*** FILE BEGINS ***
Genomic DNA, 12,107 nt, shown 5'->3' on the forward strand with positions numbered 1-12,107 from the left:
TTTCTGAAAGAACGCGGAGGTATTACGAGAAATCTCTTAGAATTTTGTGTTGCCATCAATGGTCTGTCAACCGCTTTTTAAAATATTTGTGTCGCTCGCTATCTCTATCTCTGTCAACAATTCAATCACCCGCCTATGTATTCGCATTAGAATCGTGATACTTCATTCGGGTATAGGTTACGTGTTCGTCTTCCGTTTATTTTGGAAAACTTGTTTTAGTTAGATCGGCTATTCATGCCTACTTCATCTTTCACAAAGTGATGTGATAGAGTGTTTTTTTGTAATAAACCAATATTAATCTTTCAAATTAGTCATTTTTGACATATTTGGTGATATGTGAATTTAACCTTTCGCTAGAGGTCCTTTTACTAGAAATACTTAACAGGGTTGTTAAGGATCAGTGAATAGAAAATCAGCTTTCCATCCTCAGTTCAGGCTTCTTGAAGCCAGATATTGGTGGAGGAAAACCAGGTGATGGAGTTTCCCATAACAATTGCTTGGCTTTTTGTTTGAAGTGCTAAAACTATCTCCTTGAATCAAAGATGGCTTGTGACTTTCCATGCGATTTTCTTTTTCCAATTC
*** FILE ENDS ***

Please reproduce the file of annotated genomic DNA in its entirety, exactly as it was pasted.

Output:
Genomic DNA, 12,107 nt, shown 5'->3' on the forward strand with positions numbered 1-12,107 from the left:
TTTCTGAAAGAACGCGGAGGTATTACGAGAAATCTCTTAGAATTTTGTGTTGCCATCAATGGTCTGTCAACCGCTTTTTAAAATATTTGTGTCGCTCGCTATCTCTATCTCTGTCAACAATTCAATCACCCGCCTATGTATTCGCATTAGAATCGTGATACTTCATTCGGGTATAGGTTACGTGTTCGTCTTCCGTTTATTTTGGAAAACTTGTTTTAGTTAGATCGGCTATTCATGCCTACTTCATCTTTCACAAAGTGATGTGATAGAGTGTTTTTTTGTAATAAACCAATATTAATCTTTCAAATTAGTCATTTTTGACATATTTGGTGATATGTGAATTTAACCTTTCGCTAGAGGTCCTTTTACTAGAAATACTTAACAGGGTTGTTAAGGATCAGTGAATAGAAAATCAGCTTTCCATCCTCAGTTCAGGCTTCTTGAAGCCAGATATTGGTGGAGGAAAACCAGGTGATGGAGTTTCCCATAACAATTGCTTGGCTTTTTGTTTGAAGTGCTAAAACTATCTCCTTGAATCAAAGATGGCTTGTGACTTTCCATGCGATTTTCTTTTTCCAATTC